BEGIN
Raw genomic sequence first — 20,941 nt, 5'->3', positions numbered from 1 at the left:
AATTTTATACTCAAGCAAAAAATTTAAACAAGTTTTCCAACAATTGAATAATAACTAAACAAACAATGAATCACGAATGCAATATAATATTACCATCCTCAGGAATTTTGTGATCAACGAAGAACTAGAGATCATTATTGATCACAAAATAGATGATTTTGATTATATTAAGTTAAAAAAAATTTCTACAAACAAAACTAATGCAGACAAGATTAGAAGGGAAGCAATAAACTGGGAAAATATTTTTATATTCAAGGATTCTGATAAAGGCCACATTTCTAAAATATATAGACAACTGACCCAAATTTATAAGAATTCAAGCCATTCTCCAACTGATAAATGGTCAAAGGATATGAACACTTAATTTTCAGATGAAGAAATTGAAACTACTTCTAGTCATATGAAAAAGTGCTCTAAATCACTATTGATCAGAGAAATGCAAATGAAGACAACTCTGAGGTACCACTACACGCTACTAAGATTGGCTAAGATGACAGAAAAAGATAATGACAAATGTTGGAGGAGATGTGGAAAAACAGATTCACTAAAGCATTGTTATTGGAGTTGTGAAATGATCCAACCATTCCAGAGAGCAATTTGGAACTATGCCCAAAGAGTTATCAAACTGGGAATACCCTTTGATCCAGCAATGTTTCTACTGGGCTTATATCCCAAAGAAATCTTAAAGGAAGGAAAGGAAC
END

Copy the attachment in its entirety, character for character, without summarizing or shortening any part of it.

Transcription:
Raw genomic sequence first — 20,941 nt, 5'->3', positions numbered from 1 at the left:
AATTTTATACTCAAGCAAAAAATTTAAACAAGTTTTCCAACAATTGAATAATAACTAAACAAACAATGAATCACGAATGCAATATAATATTACCATCCTCAGGAATTTTGTGATCAACGAAGAACTAGAGATCATTATTGATCACAAAATAGATGATTTTGATTATATTAAGTTAAAAAAAATTTCTACAAACAAAACTAATGCAGACAAGATTAGAAGGGAAGCAATAAACTGGGAAAATATTTTTATATTCAAGGATTCTGATAAAGGCCACATTTCTAAAATATATAGACAACTGACCCAAATTTATAAGAATTCAAGCCATTCTCCAACTGATAAATGGTCAAAGGATATGAACACTTAATTTTCAGATGAAGAAATTGAAACTACTTCTAGTCATATGAAAAAGTGCTCTAAATCACTATTGATCAGAGAAATGCAAATGAAGACAACTCTGAGGTACCACTACACGCTACTAAGATTGGCTAAGATGACAGAAAAAGATAATGACAAATGTTGGAGGAGATGTGGAAAAACAGATTCACTAAAGCATTGTTATTGGAGTTGTGAAATGATCCAACCATTCCAGAGAGCAATTTGGAACTATGCCCAAAGAGTTATCAAACTGGGAATACCCTTTGATCCAGCAATGTTTCTACTGGGCTTATATCCCAAAGAAATCTTAAAGGAAGGAAAGGAAC